ITV News reporter: “What does pride mean to you?”
Pride crowd: “Happiness!
“Love is love, and everyone’s equal”ITV News report
This summer will be fifty years since around 2000 people participated in London’s first Pride.
These days, 1.5 million people visit the city for a parade that’s more like a party, involving 30,000 marchers and dancers of all ages, ethnicities and classes.
Discrimination against LGBT+ people still exists – but it is now illegal.
Many people who were once made to feel ashamed of their sexuality or gender identity can now be open and proud about who they are.
It wouldn’t be like this if campaigners like Peter Tatchell hadn’t fought tirelessly against discrimination.
“It was never just me – it has been the collective effort of our entire community that has brought about the changes that we have won.”Peter Tatchell, Channel 4
The importance of his work is now being recognised by the same institutions of power he once fought against.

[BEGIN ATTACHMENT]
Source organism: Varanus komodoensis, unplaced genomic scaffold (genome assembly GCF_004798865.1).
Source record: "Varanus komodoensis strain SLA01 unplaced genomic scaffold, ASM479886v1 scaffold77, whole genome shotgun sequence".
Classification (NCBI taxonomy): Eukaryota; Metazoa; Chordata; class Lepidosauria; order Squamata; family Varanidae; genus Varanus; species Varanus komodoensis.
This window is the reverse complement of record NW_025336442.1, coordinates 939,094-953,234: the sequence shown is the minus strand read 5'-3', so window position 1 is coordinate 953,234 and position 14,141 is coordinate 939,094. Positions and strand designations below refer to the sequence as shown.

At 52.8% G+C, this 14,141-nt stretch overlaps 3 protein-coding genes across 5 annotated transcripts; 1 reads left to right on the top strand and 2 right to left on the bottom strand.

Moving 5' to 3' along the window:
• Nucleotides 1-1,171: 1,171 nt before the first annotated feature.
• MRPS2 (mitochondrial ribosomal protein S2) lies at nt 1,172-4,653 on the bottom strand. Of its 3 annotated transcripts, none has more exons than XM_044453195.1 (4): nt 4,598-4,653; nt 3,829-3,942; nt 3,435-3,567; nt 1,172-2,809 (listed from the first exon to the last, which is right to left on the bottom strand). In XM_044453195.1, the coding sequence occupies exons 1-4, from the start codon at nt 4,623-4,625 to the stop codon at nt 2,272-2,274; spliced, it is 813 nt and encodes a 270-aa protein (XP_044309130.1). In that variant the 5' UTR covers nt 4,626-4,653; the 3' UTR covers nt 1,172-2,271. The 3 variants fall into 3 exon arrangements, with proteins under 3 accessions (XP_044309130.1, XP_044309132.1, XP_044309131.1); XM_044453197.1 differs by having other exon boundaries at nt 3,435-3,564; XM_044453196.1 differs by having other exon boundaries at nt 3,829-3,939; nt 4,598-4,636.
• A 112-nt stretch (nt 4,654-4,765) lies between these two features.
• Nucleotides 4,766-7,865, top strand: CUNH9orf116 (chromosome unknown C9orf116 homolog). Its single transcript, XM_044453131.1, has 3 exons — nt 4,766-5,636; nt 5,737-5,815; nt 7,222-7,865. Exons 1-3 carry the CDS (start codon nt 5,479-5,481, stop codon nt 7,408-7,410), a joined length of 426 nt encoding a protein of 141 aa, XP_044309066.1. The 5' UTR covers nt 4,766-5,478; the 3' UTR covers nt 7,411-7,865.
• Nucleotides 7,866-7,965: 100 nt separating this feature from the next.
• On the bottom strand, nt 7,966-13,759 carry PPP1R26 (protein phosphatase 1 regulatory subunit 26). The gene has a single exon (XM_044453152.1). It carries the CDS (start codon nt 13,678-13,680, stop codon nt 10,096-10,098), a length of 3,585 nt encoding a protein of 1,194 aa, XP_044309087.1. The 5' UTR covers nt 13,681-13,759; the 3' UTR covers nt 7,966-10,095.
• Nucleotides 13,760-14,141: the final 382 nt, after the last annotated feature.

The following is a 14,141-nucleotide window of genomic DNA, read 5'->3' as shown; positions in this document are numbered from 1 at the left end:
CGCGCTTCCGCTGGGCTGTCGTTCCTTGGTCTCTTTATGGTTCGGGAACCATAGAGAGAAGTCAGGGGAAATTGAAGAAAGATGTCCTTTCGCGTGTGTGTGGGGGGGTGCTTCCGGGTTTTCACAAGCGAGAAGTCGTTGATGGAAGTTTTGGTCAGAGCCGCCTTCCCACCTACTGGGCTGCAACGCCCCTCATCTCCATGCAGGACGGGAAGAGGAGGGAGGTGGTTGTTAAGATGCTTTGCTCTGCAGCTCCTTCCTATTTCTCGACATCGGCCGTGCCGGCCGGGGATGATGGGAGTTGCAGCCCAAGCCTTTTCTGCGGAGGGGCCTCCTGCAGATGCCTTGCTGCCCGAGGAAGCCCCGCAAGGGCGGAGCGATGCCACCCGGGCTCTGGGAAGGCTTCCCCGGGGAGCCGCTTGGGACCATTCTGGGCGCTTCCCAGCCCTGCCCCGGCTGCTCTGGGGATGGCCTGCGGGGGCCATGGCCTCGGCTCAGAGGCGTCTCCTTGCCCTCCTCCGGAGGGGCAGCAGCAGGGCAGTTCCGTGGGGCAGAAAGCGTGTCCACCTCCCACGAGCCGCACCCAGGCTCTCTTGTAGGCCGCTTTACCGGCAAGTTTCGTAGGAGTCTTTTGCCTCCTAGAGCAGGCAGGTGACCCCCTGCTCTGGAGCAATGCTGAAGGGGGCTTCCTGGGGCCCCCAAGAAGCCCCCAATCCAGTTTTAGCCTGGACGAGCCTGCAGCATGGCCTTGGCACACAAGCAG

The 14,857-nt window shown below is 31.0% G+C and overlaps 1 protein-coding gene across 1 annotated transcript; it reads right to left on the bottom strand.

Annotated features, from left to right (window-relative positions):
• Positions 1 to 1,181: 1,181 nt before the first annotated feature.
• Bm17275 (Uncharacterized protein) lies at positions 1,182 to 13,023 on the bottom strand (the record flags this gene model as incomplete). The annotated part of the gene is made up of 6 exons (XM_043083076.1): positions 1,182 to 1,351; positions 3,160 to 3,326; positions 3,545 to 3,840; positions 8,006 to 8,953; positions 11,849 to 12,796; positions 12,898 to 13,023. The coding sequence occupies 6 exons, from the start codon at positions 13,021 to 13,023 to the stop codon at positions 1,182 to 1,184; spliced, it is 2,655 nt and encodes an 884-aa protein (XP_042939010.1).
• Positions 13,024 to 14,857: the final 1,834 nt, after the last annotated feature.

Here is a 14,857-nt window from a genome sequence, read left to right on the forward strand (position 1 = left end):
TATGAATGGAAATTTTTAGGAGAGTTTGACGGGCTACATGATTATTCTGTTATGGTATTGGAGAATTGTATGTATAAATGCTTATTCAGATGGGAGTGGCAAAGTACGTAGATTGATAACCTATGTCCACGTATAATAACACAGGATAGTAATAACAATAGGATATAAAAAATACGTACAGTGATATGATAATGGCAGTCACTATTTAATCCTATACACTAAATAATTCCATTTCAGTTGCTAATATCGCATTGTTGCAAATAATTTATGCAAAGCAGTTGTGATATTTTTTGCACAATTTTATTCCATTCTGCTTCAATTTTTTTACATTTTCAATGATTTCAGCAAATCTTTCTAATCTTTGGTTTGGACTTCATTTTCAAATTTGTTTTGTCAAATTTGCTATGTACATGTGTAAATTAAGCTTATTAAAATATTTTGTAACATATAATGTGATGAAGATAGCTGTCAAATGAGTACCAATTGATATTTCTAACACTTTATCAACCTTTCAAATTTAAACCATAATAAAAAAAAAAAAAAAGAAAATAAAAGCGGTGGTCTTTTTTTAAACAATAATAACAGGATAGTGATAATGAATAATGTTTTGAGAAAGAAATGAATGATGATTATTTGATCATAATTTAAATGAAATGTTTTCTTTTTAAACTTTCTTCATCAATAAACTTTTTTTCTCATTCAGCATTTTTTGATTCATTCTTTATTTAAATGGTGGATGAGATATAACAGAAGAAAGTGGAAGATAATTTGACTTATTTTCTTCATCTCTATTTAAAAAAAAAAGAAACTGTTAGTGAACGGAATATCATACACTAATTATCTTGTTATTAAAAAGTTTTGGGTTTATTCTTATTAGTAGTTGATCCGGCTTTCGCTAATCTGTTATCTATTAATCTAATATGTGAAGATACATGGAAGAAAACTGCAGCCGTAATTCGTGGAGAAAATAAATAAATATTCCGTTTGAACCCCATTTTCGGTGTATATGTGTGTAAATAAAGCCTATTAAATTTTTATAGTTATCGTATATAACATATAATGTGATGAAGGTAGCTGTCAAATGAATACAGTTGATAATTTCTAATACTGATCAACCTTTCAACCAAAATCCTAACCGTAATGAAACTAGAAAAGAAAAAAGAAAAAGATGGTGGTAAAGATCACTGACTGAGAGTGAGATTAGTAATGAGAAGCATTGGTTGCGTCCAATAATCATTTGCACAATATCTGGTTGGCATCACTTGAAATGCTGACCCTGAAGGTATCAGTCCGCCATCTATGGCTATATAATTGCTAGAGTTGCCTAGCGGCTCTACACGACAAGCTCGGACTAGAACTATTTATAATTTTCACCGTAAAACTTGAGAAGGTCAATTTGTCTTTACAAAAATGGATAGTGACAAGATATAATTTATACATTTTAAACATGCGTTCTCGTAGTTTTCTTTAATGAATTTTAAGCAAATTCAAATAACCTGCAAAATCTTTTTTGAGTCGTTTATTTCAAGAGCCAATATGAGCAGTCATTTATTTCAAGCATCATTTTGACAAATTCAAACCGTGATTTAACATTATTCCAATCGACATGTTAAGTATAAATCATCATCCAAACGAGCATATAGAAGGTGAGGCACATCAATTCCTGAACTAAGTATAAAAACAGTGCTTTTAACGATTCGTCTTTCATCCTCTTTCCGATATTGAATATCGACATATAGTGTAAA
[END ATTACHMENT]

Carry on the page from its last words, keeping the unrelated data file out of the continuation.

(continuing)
He was even invited to be declared a “national Treasure” at the Queen’s platinum jubilee pageant next month – but turned it down, arguing that the monarch has ignored LGBT+ rights throughout her reign.
After all, Peter Tatchell’s work isn’t done.
According to Human Rights Watch, in at least 68 countries, same-sex relations between consenting adults is illegal. In seven, it carries the death penalty.
In at least three countries it is explicitly illegal to “pose as” or “imitate” a person of a different sex, meaning transgender expression is outlawed. In practice, it is banned in many other countries, too.
And though LGBT+ rights have come a long way in Britain since the 1970s, homophobic hate crime is on the rise here too, and trans people are still fighting hard for recognition and support.
It’s a good reminder of something Peter Tatchell knows well: that human rights aren’t simply given out. They are fought for.
Today’s episode was written by Ellen Halliday and mixed by Imy Harper.